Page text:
9/13/2019 | 3 MINUTE READ

Life Lessons Learned Teaching Those Behind Bars

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I was excited to visit the prison to teach entrepreneurship and job search skills to the mavericks, but I was not prepared for what they would teach me.

Earlier this year I volunteered to go to prison for a weekend with other CEOs. I flew from Michigan to California and stepped into the potentially uncomfortable surroundings of a maximum-security prison.

I did this based upon one question and one data point, along with the belief that everyone deserves a second chance. The question was, “What if you were only known for the rest of your life for the worst thing you have ever done?” This question was asked to me by author and founder of Hustle 2.0, Catherine Hoke. My critical inner voice was running amuck with all the mistakes I had made over the years, while at the same time, I was remembering all the help and second chances I had received. In that moment I was grateful that my worst decisions had not derailed my life.

Ms. Hoke’s Hustle 2.0 provides incarcerated people (they prefer to be called “mavericks”) with the training and tools they need to transform their lives. The data point that Ms. Hoke shared proved that her program really did give these mavericks a second chance. The typical recidivism rate (a person’s tendency to relapse into criminal behavior) for someone released from prison is over 83%. Graduates of Hustle 2.0 have a recidivism rate of less than 7%.

I was excited to visit the prison to teach entrepreneurship and job search skills to the mavericks, but I was not prepared for what they would teach me.

The message I wanted to give them was one of hope. With the U.S. being at full employment and the fact that there are more jobs than people, it’s clear that employers are going to need to find ways to integrate with formerly incarcerated people and integrate them into their workforces. The mavericks were optimistic to learn that manufacturing and construction had many job opportunities for them.

Many mavericks also wanted to start their own businesses. Prior to our arrival, the mavericks created short business plans of their ideas. The CEOs in the room where able to give critical feedback on their plans, while inspiring them to continue to polish and hone their ideas into marketable businesses.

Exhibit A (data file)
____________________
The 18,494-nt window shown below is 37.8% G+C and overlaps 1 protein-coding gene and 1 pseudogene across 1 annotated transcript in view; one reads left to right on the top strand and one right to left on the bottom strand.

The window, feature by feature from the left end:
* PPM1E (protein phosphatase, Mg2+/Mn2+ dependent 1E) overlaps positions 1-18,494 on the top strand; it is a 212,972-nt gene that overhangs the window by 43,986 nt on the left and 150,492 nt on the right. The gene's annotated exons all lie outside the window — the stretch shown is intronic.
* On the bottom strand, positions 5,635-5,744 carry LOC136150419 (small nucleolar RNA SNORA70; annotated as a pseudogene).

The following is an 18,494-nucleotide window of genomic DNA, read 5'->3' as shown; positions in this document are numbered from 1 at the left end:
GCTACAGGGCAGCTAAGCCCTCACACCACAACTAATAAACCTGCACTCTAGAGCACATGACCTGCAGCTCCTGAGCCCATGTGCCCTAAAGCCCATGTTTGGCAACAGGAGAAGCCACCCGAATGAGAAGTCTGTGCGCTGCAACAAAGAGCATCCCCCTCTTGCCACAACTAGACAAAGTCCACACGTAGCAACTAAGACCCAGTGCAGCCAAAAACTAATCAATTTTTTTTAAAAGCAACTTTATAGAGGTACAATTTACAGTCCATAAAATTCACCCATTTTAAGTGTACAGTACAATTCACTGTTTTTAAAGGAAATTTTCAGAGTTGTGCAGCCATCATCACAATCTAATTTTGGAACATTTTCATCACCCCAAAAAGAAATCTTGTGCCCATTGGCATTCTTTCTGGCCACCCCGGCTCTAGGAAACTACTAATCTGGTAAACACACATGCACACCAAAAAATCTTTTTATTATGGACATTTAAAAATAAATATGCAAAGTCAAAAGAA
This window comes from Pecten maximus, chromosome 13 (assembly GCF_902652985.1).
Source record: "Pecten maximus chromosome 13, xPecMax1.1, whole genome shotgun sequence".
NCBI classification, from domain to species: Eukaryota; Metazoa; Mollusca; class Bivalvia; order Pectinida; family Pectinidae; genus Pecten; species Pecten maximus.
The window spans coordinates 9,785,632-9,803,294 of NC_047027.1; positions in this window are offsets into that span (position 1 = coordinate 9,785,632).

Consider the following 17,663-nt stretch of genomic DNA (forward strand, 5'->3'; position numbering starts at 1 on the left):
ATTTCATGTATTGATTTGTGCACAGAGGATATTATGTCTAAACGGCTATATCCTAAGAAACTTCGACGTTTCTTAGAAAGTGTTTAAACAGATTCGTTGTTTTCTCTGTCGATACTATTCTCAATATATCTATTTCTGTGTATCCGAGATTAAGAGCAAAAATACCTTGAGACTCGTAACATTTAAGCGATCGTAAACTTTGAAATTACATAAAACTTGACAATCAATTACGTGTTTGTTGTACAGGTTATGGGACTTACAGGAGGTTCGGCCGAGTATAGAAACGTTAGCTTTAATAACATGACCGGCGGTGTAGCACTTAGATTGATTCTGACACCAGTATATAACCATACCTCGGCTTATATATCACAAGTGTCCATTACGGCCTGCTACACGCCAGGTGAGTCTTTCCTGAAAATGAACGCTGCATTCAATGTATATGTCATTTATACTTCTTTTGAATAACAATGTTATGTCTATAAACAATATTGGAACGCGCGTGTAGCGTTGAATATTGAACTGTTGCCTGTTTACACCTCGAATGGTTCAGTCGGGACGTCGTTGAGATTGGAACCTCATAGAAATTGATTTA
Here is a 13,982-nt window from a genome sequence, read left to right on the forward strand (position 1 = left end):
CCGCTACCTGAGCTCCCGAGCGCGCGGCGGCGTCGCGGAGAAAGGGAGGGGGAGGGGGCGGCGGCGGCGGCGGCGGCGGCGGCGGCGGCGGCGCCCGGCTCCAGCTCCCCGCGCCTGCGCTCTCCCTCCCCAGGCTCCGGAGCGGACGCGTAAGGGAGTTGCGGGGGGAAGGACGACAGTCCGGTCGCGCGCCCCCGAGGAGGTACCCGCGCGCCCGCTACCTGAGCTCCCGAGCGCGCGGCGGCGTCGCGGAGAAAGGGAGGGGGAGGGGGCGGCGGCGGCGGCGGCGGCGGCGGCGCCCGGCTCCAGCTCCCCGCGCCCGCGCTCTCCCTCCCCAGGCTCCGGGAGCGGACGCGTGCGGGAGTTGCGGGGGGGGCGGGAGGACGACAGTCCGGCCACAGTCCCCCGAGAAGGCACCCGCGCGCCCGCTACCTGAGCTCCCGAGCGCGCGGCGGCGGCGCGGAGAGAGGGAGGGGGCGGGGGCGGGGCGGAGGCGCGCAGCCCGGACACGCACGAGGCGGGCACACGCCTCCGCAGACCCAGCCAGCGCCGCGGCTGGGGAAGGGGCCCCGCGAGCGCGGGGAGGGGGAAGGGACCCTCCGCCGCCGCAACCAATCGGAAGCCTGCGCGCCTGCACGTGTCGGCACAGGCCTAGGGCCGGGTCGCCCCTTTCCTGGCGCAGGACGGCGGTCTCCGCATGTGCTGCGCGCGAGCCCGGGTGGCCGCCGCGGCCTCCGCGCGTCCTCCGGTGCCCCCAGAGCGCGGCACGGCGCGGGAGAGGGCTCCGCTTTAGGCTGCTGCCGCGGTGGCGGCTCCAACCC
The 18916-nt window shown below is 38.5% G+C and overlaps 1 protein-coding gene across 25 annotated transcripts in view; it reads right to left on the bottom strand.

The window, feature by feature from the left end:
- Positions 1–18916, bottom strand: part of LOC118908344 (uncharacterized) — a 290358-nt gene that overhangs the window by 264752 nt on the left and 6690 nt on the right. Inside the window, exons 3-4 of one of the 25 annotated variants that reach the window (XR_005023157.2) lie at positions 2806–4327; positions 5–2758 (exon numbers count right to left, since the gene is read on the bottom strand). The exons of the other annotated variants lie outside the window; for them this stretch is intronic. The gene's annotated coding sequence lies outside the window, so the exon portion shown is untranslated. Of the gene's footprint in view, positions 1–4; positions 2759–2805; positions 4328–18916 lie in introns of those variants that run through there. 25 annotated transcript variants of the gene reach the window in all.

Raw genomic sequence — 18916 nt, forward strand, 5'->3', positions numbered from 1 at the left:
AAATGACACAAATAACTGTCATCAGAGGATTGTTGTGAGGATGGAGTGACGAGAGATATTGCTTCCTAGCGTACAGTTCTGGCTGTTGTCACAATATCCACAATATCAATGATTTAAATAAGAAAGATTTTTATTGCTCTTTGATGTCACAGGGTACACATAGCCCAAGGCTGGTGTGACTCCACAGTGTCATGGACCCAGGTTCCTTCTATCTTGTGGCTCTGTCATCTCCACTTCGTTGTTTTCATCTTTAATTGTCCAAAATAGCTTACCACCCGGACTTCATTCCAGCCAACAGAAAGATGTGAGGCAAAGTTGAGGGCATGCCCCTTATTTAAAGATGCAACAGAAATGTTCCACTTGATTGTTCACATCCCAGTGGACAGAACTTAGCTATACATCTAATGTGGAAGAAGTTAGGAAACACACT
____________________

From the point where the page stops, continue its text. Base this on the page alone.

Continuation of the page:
Most of what I learned either occurred in one-on-one conversations with these gentlemen or in a simple, yet powerful exercise called “Step to the Line.” The exercise’s purpose is to visually represent that we all have more in common than we know. There were two lines—the volunteers on one line and the mavericks on the other line. Ms. Hoke proceeded to read statements, and if the statement was true for you, you stepped to the line, if not, you stepped back from the line.

At one point, Ms. Hoke asked a question about fighting in school. In response, every volunteer stepped to the line, as did every maverick. We all shared that common act from childhood. Most mavericks were arrested for the first time under the age of 10 years old. I had school yard fights in fifth grade, and in theory, I could have been arrested as well.

I also learned that most of these men were born into environments where education, and the core values of right and wrong, were absent from Day 1. Of the 90 mavericks in the room, only two grew up in a home with 20 or more books. That means 88 men were not encouraged to read or even taught to read. They missed out on the power of books and their impact on our world view. They were robbed of the opportunity to dream of a different life than the one they saw in their homes and neighborhoods.

The amount of self-hatred and guilt carried by many of the mavericks was heartbreaking. The mavericks all owned up to the criminal acts that have put them into prison; no excuses were given. And, most of them have not forgiven themselves for their criminal actions. Not only are their bodies in a physical prison; their hearts and minds are in an internal prison. We were given the privilege of telling these mavericks, “I see you, and you are worthy of forgiveness.”

We all make mistakes to varying breadth and depth, and at some point, we are going to need a second chance. But first, we need to believe that we are worthy of that second chance. As I learned from the mavericks, many who didn’t receive a solid first chance in life, sometimes the person we need to forgive most is ourselves. Once we forgive ourselves, we have more kindness and compassion to share with others, including those with tattoos on their faces.

About the Author

Todd Palmer is the president of Diversified Industrial Staffing, a national skilled labor recruiting firm, based in Troy, Michigan. 
Contact tpalmer@diversifiedindustrialstaffing.com.

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